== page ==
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looking for Puto Pao

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Does anyone know where to get this Filipino dessert in the Bay Area? It's but the puto bun with some char siu beef inside and sometimes even an egg I think. I got pics below. My girlfriend talks about it a lot (used to have it all the time in Guam), but I just can't find it... anyone? I was going to give her some as part of a bday present.


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  1. You could call Andrea Foods in Vallejo they might have it.

    1109 Maple Ave., Vallejo

    (707) 644-0518

    1 Reply
    1. re: Scott M

      sigh.. no go.. did not carry that. half sounded like they had no idea what it is. :(

    2. "Puto Pao"--gee, I never thought I'd see those words outside the Philippines where it's considered one of our innumerable snacks and made of savory-sweet stewed pork stuffed in a steamed rice cake. I've never looked for it here, but if I were to try, one of the first places I'd check would be Valerio's in Daly City. The Yelp link below also shows some other Filipino bakeries. (Not being a great fan of sweetened breads, I'm not familiar with most of them.)


      Good luck, and let us know if you find a good version!

      1. Is that the same thing as siopao? If so, then Valerio's and Red Ribbon have them; I'm sure other places do too, but that's where my parents tend to get them (when they're not making them themselves)


        9 Replies
        1. re: josquared

          Not quite the same thing: same filling, but the yeast bread in siopao (a sibling of char siu bao) is substituted with a sweet rice cake (puto) usually leavened with baking powder or baking soda.

          1. re: pilinut

            Ahh, okay. Thanks for the explanation. I know of puto but didn't know that you could actually use that to make a pao.

            Funny how this stuff is - my mom's version of bibingka is totally different than any other people's versions of bibingka I've seen or had at various get-togethers. That's part of what makes this stuff fun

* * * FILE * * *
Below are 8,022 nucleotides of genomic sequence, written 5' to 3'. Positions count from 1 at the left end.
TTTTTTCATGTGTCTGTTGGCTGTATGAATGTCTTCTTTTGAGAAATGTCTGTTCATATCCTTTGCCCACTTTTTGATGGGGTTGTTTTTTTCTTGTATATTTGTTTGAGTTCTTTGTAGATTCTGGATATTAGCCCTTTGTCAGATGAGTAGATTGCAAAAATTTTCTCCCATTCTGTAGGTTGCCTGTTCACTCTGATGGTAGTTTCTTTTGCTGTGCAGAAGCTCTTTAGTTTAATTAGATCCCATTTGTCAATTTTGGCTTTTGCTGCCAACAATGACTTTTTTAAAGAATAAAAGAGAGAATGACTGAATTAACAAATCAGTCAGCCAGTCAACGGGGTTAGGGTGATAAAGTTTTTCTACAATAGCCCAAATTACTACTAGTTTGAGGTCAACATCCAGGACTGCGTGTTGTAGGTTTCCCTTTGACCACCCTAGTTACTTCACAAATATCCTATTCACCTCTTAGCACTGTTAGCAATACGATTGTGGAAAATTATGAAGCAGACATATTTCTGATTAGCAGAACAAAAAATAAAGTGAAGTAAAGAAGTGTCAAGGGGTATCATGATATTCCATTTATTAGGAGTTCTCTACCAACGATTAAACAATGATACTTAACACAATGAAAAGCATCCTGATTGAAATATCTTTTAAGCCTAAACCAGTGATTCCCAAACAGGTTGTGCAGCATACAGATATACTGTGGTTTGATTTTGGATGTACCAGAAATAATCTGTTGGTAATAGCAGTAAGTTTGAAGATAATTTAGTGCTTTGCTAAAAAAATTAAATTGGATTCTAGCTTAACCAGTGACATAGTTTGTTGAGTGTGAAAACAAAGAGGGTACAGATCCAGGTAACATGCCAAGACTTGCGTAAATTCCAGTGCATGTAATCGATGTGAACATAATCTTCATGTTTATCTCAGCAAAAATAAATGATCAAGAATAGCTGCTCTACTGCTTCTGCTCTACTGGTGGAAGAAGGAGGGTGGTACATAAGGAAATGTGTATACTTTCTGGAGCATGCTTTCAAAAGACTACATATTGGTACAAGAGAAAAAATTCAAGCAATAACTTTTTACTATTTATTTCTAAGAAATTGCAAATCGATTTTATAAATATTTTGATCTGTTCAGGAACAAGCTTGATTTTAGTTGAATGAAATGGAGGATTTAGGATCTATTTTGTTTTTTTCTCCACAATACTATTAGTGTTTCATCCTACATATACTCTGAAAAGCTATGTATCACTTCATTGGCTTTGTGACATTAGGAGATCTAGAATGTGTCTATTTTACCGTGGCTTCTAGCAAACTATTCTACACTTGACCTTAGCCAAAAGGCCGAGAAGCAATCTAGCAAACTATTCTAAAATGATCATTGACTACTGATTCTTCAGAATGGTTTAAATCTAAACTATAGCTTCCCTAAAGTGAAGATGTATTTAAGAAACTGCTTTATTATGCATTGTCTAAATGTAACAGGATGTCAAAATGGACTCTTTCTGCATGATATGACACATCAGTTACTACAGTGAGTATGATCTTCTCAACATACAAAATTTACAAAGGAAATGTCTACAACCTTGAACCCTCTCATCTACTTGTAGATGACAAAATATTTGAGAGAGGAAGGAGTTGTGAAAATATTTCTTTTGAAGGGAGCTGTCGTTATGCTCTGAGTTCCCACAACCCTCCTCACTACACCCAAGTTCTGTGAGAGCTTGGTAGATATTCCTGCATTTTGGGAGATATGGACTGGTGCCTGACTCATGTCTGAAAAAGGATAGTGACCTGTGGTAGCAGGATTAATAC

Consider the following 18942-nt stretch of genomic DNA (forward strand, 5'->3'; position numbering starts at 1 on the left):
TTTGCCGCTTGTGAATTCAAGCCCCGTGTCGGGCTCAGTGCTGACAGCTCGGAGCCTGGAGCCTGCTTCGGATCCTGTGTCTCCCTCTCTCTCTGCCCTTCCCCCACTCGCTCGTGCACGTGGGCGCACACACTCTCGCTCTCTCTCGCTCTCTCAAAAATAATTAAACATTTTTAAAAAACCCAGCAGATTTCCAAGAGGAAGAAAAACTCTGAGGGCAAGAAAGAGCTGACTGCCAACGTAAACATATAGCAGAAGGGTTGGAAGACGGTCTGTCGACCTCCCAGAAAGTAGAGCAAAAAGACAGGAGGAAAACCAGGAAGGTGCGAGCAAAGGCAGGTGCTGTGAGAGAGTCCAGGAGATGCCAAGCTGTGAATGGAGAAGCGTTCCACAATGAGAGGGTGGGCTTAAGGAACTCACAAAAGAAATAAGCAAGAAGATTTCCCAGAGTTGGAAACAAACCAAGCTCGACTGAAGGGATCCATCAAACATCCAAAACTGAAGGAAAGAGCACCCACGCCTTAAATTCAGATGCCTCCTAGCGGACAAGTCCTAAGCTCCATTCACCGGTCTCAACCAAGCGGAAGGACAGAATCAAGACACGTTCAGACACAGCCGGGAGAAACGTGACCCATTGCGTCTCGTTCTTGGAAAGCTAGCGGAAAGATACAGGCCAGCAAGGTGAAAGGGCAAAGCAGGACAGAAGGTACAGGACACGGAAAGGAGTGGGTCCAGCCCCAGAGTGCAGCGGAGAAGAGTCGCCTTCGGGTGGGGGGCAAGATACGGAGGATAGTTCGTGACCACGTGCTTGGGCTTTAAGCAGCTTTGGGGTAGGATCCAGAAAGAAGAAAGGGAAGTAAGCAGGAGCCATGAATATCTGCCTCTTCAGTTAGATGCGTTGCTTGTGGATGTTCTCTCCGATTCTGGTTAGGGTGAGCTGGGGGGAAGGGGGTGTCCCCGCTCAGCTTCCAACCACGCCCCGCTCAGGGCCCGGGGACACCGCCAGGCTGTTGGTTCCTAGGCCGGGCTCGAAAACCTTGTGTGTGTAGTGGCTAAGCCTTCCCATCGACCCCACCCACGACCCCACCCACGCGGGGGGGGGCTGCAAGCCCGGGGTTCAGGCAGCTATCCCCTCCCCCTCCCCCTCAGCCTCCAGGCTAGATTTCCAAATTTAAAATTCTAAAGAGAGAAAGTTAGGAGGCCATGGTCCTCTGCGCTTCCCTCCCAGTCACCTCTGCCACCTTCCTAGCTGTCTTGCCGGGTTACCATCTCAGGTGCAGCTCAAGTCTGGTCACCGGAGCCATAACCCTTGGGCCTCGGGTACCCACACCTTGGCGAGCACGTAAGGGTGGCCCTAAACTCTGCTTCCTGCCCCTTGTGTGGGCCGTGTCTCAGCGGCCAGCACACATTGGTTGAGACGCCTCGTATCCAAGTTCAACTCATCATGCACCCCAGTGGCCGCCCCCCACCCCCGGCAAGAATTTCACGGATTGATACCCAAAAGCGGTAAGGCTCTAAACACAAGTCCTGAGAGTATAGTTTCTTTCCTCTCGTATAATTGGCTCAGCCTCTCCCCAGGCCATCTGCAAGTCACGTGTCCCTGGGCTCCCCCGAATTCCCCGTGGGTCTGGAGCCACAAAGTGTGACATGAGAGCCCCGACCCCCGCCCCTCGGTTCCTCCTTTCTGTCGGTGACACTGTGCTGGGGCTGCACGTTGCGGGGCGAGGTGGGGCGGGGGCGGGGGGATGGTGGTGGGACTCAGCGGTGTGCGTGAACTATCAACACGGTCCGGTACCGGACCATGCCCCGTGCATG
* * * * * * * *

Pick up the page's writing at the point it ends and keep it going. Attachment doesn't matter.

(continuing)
1. re: josquared

              What sort of bibingka does your mom make? "Bibingka" covers several different kinds of sweet, some steamed, some baked, some cake-like, others more like pudding. The most common types are:

              Bibingka Galapong, made with ground rice (galapong) and traditionally baked using charcoal above and below the pan. It has a cake-like texture and is often topped with white farmer's cheese and/or salted egg;

              Cassava Bibingka, finely grated cassava root with coconut milk and eggs, often topped with kalamay (a caramelized coconut jam) this usually has the consistency of a dense bread pudding or very firm polenta.

              Bibingka, a.k.a., biko, another very dense slab of coconut milk, sticky rice, and/or pinipig (rice that has been flattened and dried, it looks a little like instant oatmeal), usually covered with kalamay as well. Texturally, it's a cross between mochi and oatmeal.

              And I'm sure there are others I do not remember, or simply have never tried.

          2. re: josquared

            no dice at Valerio's.. they did mention the siu pao though. :(

            oh Puto Pao, wherefore art thou?

            yelp searches only yield puto not puto pao... but i need that meat inside. sometimes it even has salted egg inside too.

            1. re: jackzhlin

              Here is an article that may give you some leads. I suggest just calling down the list, maybe you will get lucky.


              1. re: Scott M

                good stuff! but still no go.. none of them carry it.. one phone number is dead i think it's Gold Tray Manila. but at least some of them knew what I was talkin about.


                Gold Tray Manila
                5320 Monterey Hwy, San Jose, CA 95111

              2. re: jackzhlin

                i would call bakeries around the bay area, specifically in daly city, vallejo and union city, which are all cities with large populations of filipinos. As a poster mentioned above, this is not a common dessert amongst American based filipino bakeries. I tasted it when i was in the Philippines, but have not once come across it here in the states.

                1. re: jackzhlin

                  Would you consider making your own puto pao? Or buying a fluffy white puto and filling it with braised char siu or Filipino pork asado (which is nothing like a Mexican asado.)

                  1. re: jackzhlin

                    yeah i think if i cannot find any by cold calling around vallejo and other areas, i might just make my own.. did really want to have that authentic taste though.. with me it's just gonna be like a trial-and-error process haha.

                    wait does anyone know any relatives in the area that can make puto pao? i can pay...